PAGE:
Hello 2013

For me, 2012 will go down as a year I basically went dark publicly. While I wrote a lot for my work, I think I posted here just 5 times.  Good grief, three or four years ago I probably was posting 5 times in a week! As 2013  begins, it seems an ideal time to reflect back on 2012, share some observations and predictions, and get blogging again.

  • LCMSs are alive and well and the market will grow. In December, I wrote about Bankia’s learning content management architecture and how its use of a single source, asset-based approach to content led to huge cost savings and greater efficiency. I predict large organizations will increasingly utilize LCMSs  for mobile content development and deployment and to provide on-demand performance support for employees.
  • LMSs are also alive and well and the market will continue to grow. Over the course of four months in late summer and early fall, I gathered data from nearly 100 systems and had demo’s with over 40 vendors for Bersin’s 2013 LMS Industry Study. I learned that there are more than 400 LMS solutions (probably more) in this growing $1.8 billion dollar market with the growth coming from outside North America and from SMBs. The market is very fragmented and can be broken down into integrated talent management suites and specialized LMS (extended enterprise, healthcare, etc.). The market is also being reinvented by social learning tools. Of course, 2012 brought consolidation among vendors driven by integrated talent management  (i.e., Oracle, SAP). Functionality is increasing commoditized with SaaS delivery models becoming the norm. I was stunned by the stark differences in the user interface. There are some really elegant systems out there and some real ugly ones.  I also saw deeper capabilities in analytics. Put the harps away, this is a growing, but changing market.
  • A social talent management strategy will positively effect business results. At first this struck me as a fluffy marketing term but…as I went a little deeper I found in our research that organizations that were not excelling at social learning and integrated talent management, are less likely to be have a big impact on business outcomes. Fundamental to that success is the ability to drive value from a well-designed, well-adopted and sustainable use of profile and competency frameworks.
  • In the fall, I wrote about Booz Allen Hamilton’s use of Diversity Mentoring Circles to develop a diverse talent pipeline. Diversity and inclusion will become more important as we become a more diverse society. L&D will be expected to support strategies related to diversity and increasingly measure their effectiveness against different types of metrics.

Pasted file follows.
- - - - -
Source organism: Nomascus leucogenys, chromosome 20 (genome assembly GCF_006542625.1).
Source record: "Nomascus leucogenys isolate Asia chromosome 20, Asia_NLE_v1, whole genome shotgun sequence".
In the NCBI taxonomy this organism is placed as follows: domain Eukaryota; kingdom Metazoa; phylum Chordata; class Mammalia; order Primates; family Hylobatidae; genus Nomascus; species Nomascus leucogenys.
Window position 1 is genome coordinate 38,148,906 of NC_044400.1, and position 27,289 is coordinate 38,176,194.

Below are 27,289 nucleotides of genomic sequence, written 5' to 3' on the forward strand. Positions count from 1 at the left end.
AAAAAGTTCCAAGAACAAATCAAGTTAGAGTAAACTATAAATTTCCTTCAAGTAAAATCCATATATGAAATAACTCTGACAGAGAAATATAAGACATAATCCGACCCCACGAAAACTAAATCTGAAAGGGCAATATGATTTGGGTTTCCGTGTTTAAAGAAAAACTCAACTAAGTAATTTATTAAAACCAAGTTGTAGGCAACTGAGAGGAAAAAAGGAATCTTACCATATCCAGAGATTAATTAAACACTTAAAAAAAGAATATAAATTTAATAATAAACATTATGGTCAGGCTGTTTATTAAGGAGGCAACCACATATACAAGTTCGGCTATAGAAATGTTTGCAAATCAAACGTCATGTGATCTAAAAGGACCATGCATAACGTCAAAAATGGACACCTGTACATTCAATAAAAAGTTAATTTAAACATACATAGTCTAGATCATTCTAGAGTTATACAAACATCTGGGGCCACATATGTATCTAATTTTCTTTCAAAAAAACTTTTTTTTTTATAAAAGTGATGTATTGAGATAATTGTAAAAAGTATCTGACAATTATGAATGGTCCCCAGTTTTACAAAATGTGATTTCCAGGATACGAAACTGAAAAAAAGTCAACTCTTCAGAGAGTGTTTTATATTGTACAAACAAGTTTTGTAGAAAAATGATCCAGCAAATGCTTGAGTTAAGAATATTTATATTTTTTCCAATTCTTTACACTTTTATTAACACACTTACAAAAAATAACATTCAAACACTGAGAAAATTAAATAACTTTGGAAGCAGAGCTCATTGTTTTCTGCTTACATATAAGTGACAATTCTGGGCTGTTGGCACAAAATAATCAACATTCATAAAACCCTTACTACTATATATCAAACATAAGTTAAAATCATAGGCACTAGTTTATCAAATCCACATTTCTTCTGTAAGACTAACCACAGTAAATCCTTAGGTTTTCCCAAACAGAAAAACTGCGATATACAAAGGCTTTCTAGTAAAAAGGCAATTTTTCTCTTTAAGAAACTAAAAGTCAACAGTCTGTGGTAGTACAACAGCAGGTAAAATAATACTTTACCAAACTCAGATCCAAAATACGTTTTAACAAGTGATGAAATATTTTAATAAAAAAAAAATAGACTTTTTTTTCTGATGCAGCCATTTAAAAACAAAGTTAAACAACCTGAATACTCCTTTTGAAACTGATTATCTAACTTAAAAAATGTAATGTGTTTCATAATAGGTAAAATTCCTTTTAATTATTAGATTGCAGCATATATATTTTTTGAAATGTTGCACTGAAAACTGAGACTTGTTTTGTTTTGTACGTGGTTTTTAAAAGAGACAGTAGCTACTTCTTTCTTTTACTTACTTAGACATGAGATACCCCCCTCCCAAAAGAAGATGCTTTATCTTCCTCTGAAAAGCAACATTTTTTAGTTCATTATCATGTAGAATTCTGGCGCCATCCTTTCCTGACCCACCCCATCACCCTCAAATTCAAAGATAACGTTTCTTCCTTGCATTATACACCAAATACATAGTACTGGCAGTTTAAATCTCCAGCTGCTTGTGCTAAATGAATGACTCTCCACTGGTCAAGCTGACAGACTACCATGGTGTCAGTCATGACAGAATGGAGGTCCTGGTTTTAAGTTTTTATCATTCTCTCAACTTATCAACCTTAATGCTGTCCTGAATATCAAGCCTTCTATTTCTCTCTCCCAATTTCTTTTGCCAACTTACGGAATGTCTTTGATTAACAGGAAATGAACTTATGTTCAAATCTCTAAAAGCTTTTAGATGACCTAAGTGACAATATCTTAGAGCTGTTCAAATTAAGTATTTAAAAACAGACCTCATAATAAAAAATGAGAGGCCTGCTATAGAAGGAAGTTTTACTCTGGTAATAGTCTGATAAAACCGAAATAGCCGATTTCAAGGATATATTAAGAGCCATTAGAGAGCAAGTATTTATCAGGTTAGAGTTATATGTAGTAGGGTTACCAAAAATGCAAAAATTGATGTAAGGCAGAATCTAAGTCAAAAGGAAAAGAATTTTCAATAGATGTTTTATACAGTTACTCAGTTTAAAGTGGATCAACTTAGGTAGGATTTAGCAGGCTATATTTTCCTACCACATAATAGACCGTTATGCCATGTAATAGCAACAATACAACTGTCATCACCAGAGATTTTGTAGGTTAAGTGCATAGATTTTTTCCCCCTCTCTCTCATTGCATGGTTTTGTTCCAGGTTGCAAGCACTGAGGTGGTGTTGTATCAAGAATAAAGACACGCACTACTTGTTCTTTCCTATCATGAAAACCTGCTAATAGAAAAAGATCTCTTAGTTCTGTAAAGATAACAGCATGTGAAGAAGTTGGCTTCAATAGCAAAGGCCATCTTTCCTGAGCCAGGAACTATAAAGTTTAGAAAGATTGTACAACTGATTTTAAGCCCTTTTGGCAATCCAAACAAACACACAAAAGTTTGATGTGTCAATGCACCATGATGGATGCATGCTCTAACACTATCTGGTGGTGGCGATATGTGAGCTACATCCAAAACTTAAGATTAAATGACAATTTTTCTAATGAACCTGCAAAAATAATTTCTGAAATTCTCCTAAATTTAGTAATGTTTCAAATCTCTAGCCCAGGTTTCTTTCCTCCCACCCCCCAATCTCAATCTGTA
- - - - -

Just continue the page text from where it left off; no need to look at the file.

• I wrote  about video and mobile video usage this year and definitely see growth here. There has been an increase in professional-looking  videos and the use of experts as green screens and tools become more attainable. Content vendors are springing up as organizations demand better quality e-learning. I think commercial off-the-shelf self-paced elearning content is dying albeit slowly.
  • On-demand learning and performance support, especially in the context of mobile learning, will be more front and center for organizations as they struggle to keep up with the needs of employees for reliable, easily accessible information.
  • Global learning will remain a big challenge for organizations. I spoke about that at our IMPACT conference in the Spring. We came up with a Global Learning Capability Index that differentiates high and low functioning organizations. Key to success include language expertise, localizing content and empowering local customization of content, assessing regional and cultural effects on learning success differences, core/regional alignment, and collaboration among others. Please join us this spring for another great conference.
  • We continued our high-impact learning organization research building on a decade of research in this area. This is basically a how-to on doing L&D right with lots of examples. Efficiency, effectiveness, and alignment are still our key roles.
  • Finally, I went to a few conferences this year and was struck by the number of women that are blazing new trails in our industry and will continue to do so. Clearly, goddesses will run the world shortly :)

So that’s a ridiculously long post that I hope will serve as a catalyst for your own reflections on 2012. I hope you’ll share your own additions to this list. I’m currently finishing up our Mobile Learning Cookbook, the first in a series. Mobile, mobile, mobile. Huge. I’ll share some highlights from that after its release.

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